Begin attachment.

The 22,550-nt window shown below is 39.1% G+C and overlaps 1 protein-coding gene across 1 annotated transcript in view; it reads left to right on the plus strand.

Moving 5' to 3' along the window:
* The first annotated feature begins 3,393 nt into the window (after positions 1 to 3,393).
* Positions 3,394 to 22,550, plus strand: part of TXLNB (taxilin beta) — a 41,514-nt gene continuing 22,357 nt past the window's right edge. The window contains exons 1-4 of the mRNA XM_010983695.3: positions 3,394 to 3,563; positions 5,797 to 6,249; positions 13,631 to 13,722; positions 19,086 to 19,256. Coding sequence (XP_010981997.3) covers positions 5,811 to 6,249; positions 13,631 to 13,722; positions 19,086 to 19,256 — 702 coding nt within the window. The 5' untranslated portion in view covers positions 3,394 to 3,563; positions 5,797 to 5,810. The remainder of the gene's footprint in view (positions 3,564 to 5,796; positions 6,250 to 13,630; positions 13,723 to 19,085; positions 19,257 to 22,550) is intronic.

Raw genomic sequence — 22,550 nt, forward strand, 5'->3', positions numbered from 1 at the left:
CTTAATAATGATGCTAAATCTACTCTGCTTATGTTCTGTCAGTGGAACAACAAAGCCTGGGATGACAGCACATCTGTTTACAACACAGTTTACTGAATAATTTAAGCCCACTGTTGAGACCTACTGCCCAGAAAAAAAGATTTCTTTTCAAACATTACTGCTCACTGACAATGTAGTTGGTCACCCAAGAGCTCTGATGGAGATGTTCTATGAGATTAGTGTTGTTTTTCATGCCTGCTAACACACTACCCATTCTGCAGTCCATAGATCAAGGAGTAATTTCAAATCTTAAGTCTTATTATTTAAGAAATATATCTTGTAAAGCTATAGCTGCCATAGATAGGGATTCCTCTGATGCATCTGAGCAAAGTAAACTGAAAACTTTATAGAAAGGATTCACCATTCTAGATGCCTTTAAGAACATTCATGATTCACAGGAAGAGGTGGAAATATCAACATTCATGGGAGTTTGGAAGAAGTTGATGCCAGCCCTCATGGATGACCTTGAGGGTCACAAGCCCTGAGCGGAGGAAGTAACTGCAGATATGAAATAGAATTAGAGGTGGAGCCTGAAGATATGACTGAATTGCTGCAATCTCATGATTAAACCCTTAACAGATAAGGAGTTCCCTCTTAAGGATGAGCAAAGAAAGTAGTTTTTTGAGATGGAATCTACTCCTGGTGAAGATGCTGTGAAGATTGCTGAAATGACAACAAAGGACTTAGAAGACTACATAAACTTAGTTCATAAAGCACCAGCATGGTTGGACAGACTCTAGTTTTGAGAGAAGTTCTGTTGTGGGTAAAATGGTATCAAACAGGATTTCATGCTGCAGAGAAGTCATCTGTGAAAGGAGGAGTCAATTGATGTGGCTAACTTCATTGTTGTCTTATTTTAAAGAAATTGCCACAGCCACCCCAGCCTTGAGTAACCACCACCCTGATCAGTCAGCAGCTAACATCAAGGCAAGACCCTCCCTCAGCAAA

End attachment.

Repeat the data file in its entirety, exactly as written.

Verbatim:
The 22,550-nt window shown below is 39.1% G+C and overlaps 1 protein-coding gene across 1 annotated transcript in view; it reads left to right on the plus strand.

Moving 5' to 3' along the window:
* The first annotated feature begins 3,393 nt into the window (after positions 1 to 3,393).
* Positions 3,394 to 22,550, plus strand: part of TXLNB (taxilin beta) — a 41,514-nt gene continuing 22,357 nt past the window's right edge. The window contains exons 1-4 of the mRNA XM_010983695.3: positions 3,394 to 3,563; positions 5,797 to 6,249; positions 13,631 to 13,722; positions 19,086 to 19,256. Coding sequence (XP_010981997.3) covers positions 5,811 to 6,249; positions 13,631 to 13,722; positions 19,086 to 19,256 — 702 coding nt within the window. The 5' untranslated portion in view covers positions 3,394 to 3,563; positions 5,797 to 5,810. The remainder of the gene's footprint in view (positions 3,564 to 5,796; positions 6,250 to 13,630; positions 13,723 to 19,085; positions 19,257 to 22,550) is intronic.

Raw genomic sequence — 22,550 nt, forward strand, 5'->3', positions numbered from 1 at the left:
CTTAATAATGATGCTAAATCTACTCTGCTTATGTTCTGTCAGTGGAACAACAAAGCCTGGGATGACAGCACATCTGTTTACAACACAGTTTACTGAATAATTTAAGCCCACTGTTGAGACCTACTGCCCAGAAAAAAAGATTTCTTTTCAAACATTACTGCTCACTGACAATGTAGTTGGTCACCCAAGAGCTCTGATGGAGATGTTCTATGAGATTAGTGTTGTTTTTCATGCCTGCTAACACACTACCCATTCTGCAGTCCATAGATCAAGGAGTAATTTCAAATCTTAAGTCTTATTATTTAAGAAATATATCTTGTAAAGCTATAGCTGCCATAGATAGGGATTCCTCTGATGCATCTGAGCAAAGTAAACTGAAAACTTTATAGAAAGGATTCACCATTCTAGATGCCTTTAAGAACATTCATGATTCACAGGAAGAGGTGGAAATATCAACATTCATGGGAGTTTGGAAGAAGTTGATGCCAGCCCTCATGGATGACCTTGAGGGTCACAAGCCCTGAGCGGAGGAAGTAACTGCAGATATGAAATAGAATTAGAGGTGGAGCCTGAAGATATGACTGAATTGCTGCAATCTCATGATTAAACCCTTAACAGATAAGGAGTTCCCTCTTAAGGATGAGCAAAGAAAGTAGTTTTTTGAGATGGAATCTACTCCTGGTGAAGATGCTGTGAAGATTGCTGAAATGACAACAAAGGACTTAGAAGACTACATAAACTTAGTTCATAAAGCACCAGCATGGTTGGACAGACTCTAGTTTTGAGAGAAGTTCTGTTGTGGGTAAAATGGTATCAAACAGGATTTCATGCTGCAGAGAAGTCATCTGTGAAAGGAGGAGTCAATTGATGTGGCTAACTTCATTGTTGTCTTATTTTAAAGAAATTGCCACAGCCACCCCAGCCTTGAGTAACCACCACCCTGATCAGTCAGCAGCTAACATCAAGGCAAGACCCTCCCTCAGCAAA